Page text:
From memory, the Vaqueiros practiced an strange custom called the "covada" (from cova: cave), when the husband would pretend to be pregnant instead of his pregnant wife (can't remember many details).

To an extent we could also consider the Roma sort of European untouchables, though they are certainly a clear endogamic outgroup at least partly by choice.

Manjunat said...

Maju:
Thank you very much for those interesting facts.

Ravi Mundkur said...

Regarding Purity- pollution, I wonder whether the concepts travelled out of India along with Buddhism.Existence of similar notions in the Tamil society during the Sangam period (as described by Hart and reviewed in your blogs) points towards such a feeling.

Manjunat said...

Ravi:
I think it need not be Buddhist influence. Many societies had developed pollution concepts against certain professions and also against women. In Japan, according to Wikipedia article, certain groups were already condemned to be outcasts by the time Buddhism entered. Buddhism initially in fact tried to liberate them. But political dimensions changed and Buddhists also actively persecuted them. Maybe initial Budhists were non-Japanese and later the natives came into prominence bringing their prejudices into Buddhism.

Are you aware of menstrual blood taboo among Koragas?

Vidya said...

My opinion is that there were no true Buddhists(as a religious identity) but for few Buddhist monks.

This is very true atleast in the initial history. ie atleast it was'nt there as compartmentalized as a distinct religious entity.However after some royal patronage and involvement the case might have been different.

Manjunat said...

However after some royal patronage and involvement the case might have been different.

That could be to some extent true for north and east India. But even in these regions I am not clear true Buddhists ever existed. I think exclusive religious identity could be a complicated phenomenon. The central docrtine of a religion need to reject other gods/religious thinking. But as far as I can see there are too many similarities between Vedik/Buddhist and Jain thought.

But that is true in the case of Islam, Judaism and Christianity too. Here I think, exclusive ethnic identity gave rise to antagonistic exclusive religious identity. May be the same thing happenend in the case of Sinhalese. Have you come across any study that examines Buddhism's rise in Srilanka?

HimalayanSpirit said...

I have argued that in India Buddhism was never an exclusive identity.

I have not seen your arguments. But whatever it is, your conclusion is not correct. Buddha, and his Sangha for many generations after him, had given initiation to lay disciples too. They were called "upasaka". There are initiation rites and even Buddha had discussed this topic very deeply in the Pali canon. He even goes on to teach the lay disciples of his, topics like how to make your wife happy and your husband happy etc. Lay disciples had to take refuge into the three Jewels of Buddhism (Buddha, Dhamma, Sangha) before they were officially considered followers of Buddha (or Buddhist in english). There are lay Buddhists in Thailand, Sri Lanka, Burma, China, Taiwan and basically anywhere where Buddhism was spread, whether the Mahayan or Hinayana sect.

If you analyze the Buddhist caves, you will find the inscription of the mention of lay people, men and women alike, who had donated for the construction of those caves and viharas, and no where are the castes specified. Only profession is specified in some cases.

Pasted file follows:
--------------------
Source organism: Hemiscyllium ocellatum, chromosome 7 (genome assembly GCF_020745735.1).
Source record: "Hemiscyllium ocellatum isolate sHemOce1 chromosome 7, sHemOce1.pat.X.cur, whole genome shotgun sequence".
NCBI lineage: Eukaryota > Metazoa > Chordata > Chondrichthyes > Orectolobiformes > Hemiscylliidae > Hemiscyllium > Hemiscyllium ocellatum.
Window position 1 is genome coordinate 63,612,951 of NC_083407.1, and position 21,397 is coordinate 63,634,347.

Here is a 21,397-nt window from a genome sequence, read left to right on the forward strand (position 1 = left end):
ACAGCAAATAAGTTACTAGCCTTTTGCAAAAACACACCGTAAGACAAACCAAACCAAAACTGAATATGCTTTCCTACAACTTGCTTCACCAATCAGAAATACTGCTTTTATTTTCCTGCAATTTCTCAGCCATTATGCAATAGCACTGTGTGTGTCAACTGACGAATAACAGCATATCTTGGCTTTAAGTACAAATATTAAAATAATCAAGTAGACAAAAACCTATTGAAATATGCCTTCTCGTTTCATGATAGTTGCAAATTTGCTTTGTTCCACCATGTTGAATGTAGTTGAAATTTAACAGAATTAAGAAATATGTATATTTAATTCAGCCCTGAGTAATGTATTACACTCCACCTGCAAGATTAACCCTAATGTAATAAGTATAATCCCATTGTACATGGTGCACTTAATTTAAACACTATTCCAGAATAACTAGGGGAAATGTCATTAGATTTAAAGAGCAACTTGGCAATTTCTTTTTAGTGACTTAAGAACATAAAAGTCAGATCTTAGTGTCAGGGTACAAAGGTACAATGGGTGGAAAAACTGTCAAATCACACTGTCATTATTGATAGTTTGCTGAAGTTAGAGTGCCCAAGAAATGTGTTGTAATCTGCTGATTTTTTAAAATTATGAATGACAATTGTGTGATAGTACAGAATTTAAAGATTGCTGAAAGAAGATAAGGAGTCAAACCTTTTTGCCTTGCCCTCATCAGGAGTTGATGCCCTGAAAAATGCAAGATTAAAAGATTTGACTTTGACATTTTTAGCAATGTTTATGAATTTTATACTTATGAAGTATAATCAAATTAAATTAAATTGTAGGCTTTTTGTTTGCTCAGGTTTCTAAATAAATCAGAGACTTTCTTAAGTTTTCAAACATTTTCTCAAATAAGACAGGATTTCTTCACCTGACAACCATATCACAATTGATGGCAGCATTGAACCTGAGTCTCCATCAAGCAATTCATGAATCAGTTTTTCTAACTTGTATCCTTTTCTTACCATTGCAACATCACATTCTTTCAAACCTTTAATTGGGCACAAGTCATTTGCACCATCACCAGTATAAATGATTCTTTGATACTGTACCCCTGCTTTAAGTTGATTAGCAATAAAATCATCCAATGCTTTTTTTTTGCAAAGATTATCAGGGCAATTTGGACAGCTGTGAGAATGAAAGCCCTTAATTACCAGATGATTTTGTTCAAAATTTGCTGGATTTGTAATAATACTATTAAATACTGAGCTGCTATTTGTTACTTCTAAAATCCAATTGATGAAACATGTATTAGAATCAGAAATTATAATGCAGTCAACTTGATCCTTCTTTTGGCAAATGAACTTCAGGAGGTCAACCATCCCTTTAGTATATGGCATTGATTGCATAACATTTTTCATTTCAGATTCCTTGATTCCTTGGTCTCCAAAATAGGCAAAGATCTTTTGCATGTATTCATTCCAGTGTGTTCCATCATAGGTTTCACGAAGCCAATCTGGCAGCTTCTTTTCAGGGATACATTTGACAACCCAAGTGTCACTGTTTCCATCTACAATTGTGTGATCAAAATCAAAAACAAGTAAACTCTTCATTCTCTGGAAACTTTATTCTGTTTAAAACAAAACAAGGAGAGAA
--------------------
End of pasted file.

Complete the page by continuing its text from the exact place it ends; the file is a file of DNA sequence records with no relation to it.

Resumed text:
My opinion is that there were no true Buddhists(as a religious identity) but for few Buddhist monks.

Just another Hindu's attempt to discredit Buddhism or even disparage it. If there could be true Jains - Chandragupta was a Jain after conversion - then why can't there be true Buddhists? And even the monks weren't few. Not for nothing was this religion so popular from the western borders of Afghanistan and even Persia till the Eastern parts of Asia. Buddhists records themselves speak of the presence of many many monks. The Chinese pilgrim (I forgot the name) mentioned the presence of many hundreds of monasteries (Buddhist places of study and worship) along with the presence of only a few dozen Deva temples (Brahmin/Hindu temples). You should note that in that era only the Brahmins were Hindu - as is "Hindu" defined in the modern times.

Untouchability of Japan has nothing to do with Buddhism because it predates Buddhism's first footing in that island. As for Nepal, it is a Hindu majority country, with the elite Hindus (the Brahmins and Kshatriyas) being the most dominant. No wonder untouchability is present there.


Untouchability did not exist in India before Buddhism. It is a post-Buddhist, Gupta period, creation (of the Brahmins).

And your account of untouchability in China doesn't represent any analogy with that of India. Prostitutes, beggars, etc are despised everywhere, even in the west. On the contrary, in India prostitutes and courtesans of the kings court had a very high social status. Untouchability is directly linked to caste system - that is a system which maintains differences between different groups of different ethnic and racial origins by the restrictions of marriage, inter-dining, professions etc. Angulimala of the famous Buddhist tale was of Brahmin birth, but was still despised by the society and considered outcast. That doesn't mean he wasn't Brahmin. His birth had already decided his caste. But his being a despised person was decided by his deeds.

If you are looking for "untouchables" in the world, you will find them in every country. But this is only because you have mixed the definition of Hindu untouchable with that of the general literal meaning.

manju said...

Angulimala of the famous Buddhist tale was of Brahmin birth, but was still despised by the society and considered outcast. That doesn't mean he wasn't Brahmin. His birth had already decided his caste. But his being a despised person was decided by his deeds.


I was wondering how a low caste person could be enlightened and would find his Nirvana. Now it makes sense. He had an inherent self as a Brahmin. You would appreciate that there were castes whose profession was rob and kill. And there were so many low caste thieves. But it had to be an exceptional Brahmin.